Virgin America is a US based airline that began operations specializing exclusively in inland passenger flights between key metropolitan cities in America (Modestus, 2012). Following its launch in 2007, the company has made tremendous progress in terms of clientele base and destination coverage. The airline prides itself of highly qualified staff and first class customer service and care. In the last two years, the government approved Virgin America’s bid to expand its coverage to international destinations such as Canada and Mexico (Modestus, 2012). Despite its profound progress in the American transport business, recent financial analysis reveals that Virgin America’s profit margins tends to diminish instead of rising. In the year 2001 alone, the company incurred a massive loss of 100 million US dollars. The persisting drift towards incurring losses tends to scare potential investors away from the company. Moreover, most financial analysts trace Virgin America’s poor economic performance to floppy internal auditing procedures (Modestus, 2012). In order to rectify the auditing mishaps affecting the overall performance of the company, I decided to prepare a report providing practical solutions that will guarantee enormous profit margins instead losses. However, prior to writing a report, planning is mandatory. The presiding reporting plan briefly discusses the vital sections of the report such as the corrective measures and the anticipated results.
Recently released financial review reveals that Virgin America tends to lose voluminous monetary value when it comes to internal purchases. Just like many other extensive operations, some of the internal purchases go without accountability (Ittonen, 2010). The report cites external auditing as the most efficient system in providing transparency in terms of money transactions. Moreover, the report identifies that the massive losses incurred by Virgin America are direct fruits of already existing poor internal auditing systems. External auditing does not only identify the principal calamities affecting a company, but it also provides constructive criticism that propels a company towards success. Internal auditors, with time, develop mutual loyalty towards the companies that they serve. This loyalty consequently prohibits them from warning their respective companies from wasteful ventures. The report recommends that virgin America employ external auditors who will carefully recheck the work performed by internal auditors (Ittonen, 2010). Similarly, the report reveals that financial statements released by external auditors attain nationwide credentials in comparison to auditing done by internal employees. Since Virgin America is a nascent company with just five-year experience in the American environment, external auditing offers an opportunity for the company to build positive credentials within the American financial market. In summary, the employment of external auditing within Virgin America will ensure that the company achieves its financial objectives while eliminating any constraints that might arise during this voyage to success (Ittonen, 2010).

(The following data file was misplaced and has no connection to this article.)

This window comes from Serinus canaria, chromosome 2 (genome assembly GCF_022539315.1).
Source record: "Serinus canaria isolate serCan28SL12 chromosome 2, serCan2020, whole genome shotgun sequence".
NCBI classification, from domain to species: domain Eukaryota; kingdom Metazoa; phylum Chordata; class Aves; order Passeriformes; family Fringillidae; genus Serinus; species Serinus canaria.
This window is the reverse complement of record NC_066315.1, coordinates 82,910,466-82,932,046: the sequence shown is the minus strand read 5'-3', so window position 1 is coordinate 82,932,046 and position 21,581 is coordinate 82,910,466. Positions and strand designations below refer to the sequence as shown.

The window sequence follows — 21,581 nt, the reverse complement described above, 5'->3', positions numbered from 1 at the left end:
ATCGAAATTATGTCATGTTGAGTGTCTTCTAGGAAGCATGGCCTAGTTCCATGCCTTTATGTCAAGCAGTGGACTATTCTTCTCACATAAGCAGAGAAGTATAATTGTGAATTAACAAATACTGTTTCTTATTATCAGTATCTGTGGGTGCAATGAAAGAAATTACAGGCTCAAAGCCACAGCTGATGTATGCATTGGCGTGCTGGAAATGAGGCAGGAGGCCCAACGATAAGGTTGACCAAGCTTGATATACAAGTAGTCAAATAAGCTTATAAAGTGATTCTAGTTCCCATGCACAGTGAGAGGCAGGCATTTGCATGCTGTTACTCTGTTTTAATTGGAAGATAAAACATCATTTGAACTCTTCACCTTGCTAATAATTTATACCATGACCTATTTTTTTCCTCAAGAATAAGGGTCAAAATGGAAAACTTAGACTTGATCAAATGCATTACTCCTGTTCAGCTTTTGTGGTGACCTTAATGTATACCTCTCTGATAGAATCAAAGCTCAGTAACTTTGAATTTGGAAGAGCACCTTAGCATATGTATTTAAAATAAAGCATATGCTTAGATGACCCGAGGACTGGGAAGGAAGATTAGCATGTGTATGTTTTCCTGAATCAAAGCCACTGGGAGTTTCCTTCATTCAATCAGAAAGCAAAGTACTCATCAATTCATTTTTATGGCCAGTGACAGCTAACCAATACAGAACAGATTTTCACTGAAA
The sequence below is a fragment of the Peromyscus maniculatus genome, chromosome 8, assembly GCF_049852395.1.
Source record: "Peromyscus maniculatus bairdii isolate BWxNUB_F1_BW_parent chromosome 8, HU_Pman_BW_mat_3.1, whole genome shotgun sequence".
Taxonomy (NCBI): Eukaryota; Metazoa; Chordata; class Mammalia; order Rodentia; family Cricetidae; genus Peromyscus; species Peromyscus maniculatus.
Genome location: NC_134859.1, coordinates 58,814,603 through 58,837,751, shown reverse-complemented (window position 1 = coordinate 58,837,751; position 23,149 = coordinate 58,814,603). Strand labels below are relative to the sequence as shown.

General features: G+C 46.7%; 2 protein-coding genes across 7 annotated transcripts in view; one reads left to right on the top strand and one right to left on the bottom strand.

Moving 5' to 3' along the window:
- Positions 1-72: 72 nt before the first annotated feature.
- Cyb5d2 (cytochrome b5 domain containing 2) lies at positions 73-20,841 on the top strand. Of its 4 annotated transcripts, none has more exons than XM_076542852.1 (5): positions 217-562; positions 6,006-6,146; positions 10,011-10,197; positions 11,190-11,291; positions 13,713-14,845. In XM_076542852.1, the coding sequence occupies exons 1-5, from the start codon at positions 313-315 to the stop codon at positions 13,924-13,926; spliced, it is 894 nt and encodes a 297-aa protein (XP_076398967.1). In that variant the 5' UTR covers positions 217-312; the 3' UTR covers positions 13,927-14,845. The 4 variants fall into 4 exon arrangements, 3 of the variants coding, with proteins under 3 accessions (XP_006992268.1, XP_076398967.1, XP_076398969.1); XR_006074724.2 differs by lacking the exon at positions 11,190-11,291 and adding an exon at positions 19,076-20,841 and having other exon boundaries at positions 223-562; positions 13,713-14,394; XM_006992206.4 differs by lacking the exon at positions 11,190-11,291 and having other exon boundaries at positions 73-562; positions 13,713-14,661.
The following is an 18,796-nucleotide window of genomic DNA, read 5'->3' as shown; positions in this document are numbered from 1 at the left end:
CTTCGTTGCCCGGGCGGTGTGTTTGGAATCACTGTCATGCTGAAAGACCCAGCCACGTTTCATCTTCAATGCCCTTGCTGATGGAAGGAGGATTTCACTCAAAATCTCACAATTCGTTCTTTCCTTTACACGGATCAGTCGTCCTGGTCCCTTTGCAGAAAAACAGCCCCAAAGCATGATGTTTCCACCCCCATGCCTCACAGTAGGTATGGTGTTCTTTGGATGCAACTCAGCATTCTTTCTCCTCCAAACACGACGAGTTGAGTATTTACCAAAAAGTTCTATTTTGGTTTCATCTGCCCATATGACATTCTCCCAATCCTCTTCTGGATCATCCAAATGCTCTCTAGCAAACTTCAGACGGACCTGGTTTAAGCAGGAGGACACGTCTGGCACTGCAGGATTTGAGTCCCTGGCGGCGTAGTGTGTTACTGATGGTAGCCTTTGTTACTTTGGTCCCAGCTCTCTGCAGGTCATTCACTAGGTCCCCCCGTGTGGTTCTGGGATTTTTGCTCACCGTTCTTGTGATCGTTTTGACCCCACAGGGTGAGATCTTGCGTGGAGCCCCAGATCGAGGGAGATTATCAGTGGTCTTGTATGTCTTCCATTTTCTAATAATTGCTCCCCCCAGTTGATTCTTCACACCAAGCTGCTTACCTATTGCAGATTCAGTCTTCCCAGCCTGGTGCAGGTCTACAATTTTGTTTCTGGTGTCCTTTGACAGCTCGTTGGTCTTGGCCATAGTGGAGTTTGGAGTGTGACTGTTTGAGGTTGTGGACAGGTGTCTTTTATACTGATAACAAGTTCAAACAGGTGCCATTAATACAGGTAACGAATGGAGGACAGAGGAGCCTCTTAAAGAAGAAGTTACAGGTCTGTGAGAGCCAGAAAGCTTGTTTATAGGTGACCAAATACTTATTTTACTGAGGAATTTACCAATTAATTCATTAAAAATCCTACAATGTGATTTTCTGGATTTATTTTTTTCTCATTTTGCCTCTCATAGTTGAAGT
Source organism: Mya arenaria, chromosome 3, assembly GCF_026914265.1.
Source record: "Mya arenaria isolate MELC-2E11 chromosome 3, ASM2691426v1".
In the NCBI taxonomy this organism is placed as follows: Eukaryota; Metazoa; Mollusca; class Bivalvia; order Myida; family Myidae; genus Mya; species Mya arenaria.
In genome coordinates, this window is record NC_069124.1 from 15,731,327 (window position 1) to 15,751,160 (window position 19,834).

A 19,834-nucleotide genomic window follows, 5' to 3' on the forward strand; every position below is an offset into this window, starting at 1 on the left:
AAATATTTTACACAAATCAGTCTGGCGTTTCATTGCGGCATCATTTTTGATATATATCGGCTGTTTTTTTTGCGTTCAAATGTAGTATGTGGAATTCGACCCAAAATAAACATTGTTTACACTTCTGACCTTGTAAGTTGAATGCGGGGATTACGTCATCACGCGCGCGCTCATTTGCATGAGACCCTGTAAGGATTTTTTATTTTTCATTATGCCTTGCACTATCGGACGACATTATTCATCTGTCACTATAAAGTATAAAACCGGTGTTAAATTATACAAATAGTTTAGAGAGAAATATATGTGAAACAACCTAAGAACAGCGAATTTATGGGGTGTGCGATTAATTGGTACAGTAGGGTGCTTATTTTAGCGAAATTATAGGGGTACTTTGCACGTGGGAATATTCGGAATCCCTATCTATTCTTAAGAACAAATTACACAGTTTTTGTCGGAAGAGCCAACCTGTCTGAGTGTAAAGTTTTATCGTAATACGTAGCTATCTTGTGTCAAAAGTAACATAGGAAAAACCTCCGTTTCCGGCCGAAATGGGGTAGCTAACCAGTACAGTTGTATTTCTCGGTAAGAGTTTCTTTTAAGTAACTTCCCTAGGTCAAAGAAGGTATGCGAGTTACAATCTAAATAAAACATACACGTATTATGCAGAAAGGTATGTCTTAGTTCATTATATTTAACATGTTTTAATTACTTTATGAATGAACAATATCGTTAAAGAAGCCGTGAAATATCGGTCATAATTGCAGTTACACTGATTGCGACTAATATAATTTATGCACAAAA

In addition to citing corrective measures that will steer Virgin America towards its financial success, the report goes further to provide a list of credible external auditors in America (Pickett, 2009). Moreover, the report also cites some of the basic resources required during auditing. Some of the reputable auditing firms recommended by the report include PricewaterhouseCoopers, KPMG and Ernst & Young (Pickett, 2009). Resources required for external auditing include financial statements and company’s accounting policies. Prior to conducting an external audit, there are certain legal obligations that both the company and the auditing firm in question should fulfill (Pickett, 2009). The report used financial reviews and the company’s financial statements in acquiring information published in the report. In terms of data analysis, the report employed quantitative statistics in comparing the profit margins attained by Virgin America during five years of operations. The report forecasts that employment of external auditing will not only provide credibility to Virgin America it will also attract potential investors to the company. This plan achieves its mandate of providing an overview of the actual report.